Mayor Gavin Newsom has long been considered a lock for reelection next year, a belief driven by his same-sex marriage gesture, hoarding of political capital, personal charm, and high approval ratings. Yet Guardian interviews with more than 20 political experts and insiders from across the ideological spectrum indicate that Newsom may now be more vulnerable than ever.
Just as San Francisco politicians are starting to calculate whether to run, the Newsom administration has suffered a series of political setbacks. In November alone, most of Newsom's picks got spanked during the election, his veto of popular police foot patrol legislation was overridden by the Board of Supervisors, and he was caught off guard by the San Francisco 49ers' announcement that they were moving to Santa Clara, taking with them Newsom's hopes of landing the 2016 Summer Olympics.
"Until recently, I didn't have a lot of hope," Sup. Chris Daly, whom Newsom unsuccessfully worked to defeat, told us. "Now the progressives have a glimmer of hope. The mayor seems to be hurting from three or four episodes where he was caught with egg on his face."
To many political observers — most of whom the Guardian allowed to speak anonymously in order to capture their most candid observations and plans — the defeats were indicative of a mayor who seems increasingly disengaged and out of touch. Even Newsom's strategy of avoiding fights that might hurt his popularity has rankled many of his allies, who complain that this risk-averse approach has allowed the Board of Supervisors to effectively set the city's agenda.
"This guy does not use one scintilla of his political capital on anyone or anything," said former mayor Art Agnos, whose name has been dropped as a possible challenger to Newsom but who told us, "I'm not running."
There are a number of strong anti-Newsom narratives out there, even on his signature issues, such as crime and homelessness, which persist as visible, visceral problems despite increased city spending on homeless services and controversial tactics like police sweeps and one-way bus tickets out of town for vagrants.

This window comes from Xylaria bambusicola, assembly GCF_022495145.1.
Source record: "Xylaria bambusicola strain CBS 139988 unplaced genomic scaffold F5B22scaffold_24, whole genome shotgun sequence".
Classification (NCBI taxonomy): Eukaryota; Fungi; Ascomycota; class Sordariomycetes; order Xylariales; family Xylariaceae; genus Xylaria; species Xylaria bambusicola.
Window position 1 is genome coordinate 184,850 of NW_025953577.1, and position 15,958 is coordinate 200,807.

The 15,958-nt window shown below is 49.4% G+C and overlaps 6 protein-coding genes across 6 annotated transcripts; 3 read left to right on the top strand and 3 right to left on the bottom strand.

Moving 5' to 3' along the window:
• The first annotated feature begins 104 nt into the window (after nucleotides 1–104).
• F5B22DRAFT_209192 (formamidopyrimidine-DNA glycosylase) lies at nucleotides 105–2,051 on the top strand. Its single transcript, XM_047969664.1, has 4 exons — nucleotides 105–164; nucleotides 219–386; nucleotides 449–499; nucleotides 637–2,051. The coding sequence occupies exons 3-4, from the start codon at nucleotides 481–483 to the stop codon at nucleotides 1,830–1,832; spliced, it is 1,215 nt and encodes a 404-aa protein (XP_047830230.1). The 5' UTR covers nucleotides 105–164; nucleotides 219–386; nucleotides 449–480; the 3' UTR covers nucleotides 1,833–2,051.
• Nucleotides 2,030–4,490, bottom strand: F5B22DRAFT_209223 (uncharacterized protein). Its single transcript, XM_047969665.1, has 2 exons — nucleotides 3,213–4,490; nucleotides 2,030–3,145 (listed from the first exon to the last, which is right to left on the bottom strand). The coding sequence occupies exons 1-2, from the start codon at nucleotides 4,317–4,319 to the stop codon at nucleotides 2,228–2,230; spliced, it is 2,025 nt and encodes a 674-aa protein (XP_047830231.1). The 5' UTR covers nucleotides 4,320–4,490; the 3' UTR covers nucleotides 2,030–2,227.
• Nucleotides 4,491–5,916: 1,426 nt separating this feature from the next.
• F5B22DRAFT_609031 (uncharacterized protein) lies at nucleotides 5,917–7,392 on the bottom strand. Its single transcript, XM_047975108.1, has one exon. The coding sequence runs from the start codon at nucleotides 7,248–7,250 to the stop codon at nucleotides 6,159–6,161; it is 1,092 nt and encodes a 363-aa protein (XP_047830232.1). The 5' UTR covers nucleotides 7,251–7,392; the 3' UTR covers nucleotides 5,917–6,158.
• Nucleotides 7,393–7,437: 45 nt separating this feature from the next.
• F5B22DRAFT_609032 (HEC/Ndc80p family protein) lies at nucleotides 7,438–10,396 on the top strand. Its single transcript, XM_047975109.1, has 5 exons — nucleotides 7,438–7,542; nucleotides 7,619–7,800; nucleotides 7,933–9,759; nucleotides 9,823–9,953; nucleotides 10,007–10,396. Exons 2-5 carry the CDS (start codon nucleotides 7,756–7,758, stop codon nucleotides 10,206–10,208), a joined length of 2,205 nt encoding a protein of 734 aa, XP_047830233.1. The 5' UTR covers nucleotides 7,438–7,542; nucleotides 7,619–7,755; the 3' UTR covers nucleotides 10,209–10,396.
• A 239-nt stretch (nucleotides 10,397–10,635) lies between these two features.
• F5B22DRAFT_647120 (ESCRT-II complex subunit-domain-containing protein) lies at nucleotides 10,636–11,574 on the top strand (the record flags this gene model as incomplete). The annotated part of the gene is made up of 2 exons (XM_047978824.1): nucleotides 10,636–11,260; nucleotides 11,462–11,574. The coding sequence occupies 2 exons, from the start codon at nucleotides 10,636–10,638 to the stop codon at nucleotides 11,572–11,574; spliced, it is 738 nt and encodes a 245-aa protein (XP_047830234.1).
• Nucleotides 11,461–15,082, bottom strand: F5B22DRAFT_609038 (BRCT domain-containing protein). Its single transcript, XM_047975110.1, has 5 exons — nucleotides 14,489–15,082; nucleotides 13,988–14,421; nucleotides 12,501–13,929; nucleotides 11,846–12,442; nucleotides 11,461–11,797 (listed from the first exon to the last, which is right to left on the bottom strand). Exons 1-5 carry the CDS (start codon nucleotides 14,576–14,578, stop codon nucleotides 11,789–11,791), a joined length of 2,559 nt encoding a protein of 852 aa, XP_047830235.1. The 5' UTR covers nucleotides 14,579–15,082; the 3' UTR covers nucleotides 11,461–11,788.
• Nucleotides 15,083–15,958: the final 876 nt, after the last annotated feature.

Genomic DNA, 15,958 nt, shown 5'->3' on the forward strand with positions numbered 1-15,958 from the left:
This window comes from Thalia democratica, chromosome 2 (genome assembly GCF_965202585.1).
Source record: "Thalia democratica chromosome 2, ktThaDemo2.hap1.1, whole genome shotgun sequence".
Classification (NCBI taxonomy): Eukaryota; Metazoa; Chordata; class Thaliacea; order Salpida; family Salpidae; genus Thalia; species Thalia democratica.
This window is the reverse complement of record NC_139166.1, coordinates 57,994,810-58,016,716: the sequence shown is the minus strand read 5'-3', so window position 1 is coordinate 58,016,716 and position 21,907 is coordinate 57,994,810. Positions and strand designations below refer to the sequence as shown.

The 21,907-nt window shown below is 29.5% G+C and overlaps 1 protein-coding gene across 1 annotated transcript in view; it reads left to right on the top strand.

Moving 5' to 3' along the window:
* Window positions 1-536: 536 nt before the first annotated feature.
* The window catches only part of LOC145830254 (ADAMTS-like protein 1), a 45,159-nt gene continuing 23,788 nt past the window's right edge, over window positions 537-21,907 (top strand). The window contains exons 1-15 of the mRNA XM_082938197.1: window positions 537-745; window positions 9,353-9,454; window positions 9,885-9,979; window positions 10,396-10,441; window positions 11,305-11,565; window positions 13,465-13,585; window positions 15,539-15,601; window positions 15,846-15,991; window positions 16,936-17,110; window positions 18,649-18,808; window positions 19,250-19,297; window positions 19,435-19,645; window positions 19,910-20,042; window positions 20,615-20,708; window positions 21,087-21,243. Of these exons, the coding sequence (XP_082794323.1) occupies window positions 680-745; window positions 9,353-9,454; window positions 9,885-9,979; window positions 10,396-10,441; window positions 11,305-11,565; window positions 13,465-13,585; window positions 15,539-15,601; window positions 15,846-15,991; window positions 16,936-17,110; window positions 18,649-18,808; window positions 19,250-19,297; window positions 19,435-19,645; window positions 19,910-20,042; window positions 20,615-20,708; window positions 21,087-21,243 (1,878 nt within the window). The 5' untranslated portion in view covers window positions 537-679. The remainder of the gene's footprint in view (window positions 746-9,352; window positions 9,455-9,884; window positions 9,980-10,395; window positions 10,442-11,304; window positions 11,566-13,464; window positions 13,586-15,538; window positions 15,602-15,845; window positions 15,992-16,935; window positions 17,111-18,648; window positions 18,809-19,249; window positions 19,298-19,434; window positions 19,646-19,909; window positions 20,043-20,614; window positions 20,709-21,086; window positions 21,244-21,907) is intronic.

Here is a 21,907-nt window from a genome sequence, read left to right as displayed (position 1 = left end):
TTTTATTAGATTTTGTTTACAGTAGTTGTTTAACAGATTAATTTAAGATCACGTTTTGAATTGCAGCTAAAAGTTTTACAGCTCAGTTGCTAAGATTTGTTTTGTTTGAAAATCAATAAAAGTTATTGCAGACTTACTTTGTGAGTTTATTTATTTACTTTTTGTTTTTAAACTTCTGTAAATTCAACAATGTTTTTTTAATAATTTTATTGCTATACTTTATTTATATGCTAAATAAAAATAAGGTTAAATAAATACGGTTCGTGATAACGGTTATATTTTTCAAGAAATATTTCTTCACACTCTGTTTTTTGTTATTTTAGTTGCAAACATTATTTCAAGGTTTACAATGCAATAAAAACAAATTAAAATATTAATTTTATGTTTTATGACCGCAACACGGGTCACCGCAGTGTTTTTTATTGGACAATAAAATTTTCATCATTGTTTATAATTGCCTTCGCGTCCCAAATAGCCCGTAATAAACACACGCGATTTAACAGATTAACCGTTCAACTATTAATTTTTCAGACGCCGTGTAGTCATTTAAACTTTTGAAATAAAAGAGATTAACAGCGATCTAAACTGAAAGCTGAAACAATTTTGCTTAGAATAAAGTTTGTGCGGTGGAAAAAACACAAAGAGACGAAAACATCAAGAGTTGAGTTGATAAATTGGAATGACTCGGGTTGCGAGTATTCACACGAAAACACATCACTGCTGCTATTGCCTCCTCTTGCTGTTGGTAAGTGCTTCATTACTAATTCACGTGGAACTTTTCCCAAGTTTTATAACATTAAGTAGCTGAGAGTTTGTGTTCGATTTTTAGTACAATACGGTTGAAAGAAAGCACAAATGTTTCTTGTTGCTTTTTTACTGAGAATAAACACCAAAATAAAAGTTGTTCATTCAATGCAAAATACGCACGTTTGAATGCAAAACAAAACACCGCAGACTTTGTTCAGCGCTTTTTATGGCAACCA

The mayor started his term by announcing during a radio interview that if the murder rate rose, he should be ousted from office. It did — remaining at 10-year highs through the past three years — handing his potential opponents a ready-made sound bite. The crime rate could be a powerful weapon when paired with Newsom's failure to follow up on promises of police reform.
Newsom is still likely to offer up a long list of accomplishments in his usual statistics-laden style. But much of what he tries to take credit for was actually someone else's initiative, such as the universal health care measure crafted by Sup. Tom Ammiano (who is running for the State Assembly and not taking a third run at the mayor's office). Adding to Newsom's problems in November was the lawsuit the Golden Gate Restaurant Association — a Newsom ally — filed challenging the measure.
Almost everyone we interviewed agreed that if Newsom does have approval ratings of around 80 percent, as has been reported, that support is very soft and may significantly erode during the campaign. "His support is an inch deep and a mile wide" was how one political analyst put it.
"His 'skyrocketing' approval rating is irrelevant," one downtown politico told us. "People approve of the mayor like they approve of the color beige. If you fill an arena with 50,000 people and ask them to decide on what color to paint the walls, that color will always be beige. It's not that they necessarily like beige; it's that they will accept it as long as those freaks who want hot pink don't get their way."
And then there are his personal foibles.
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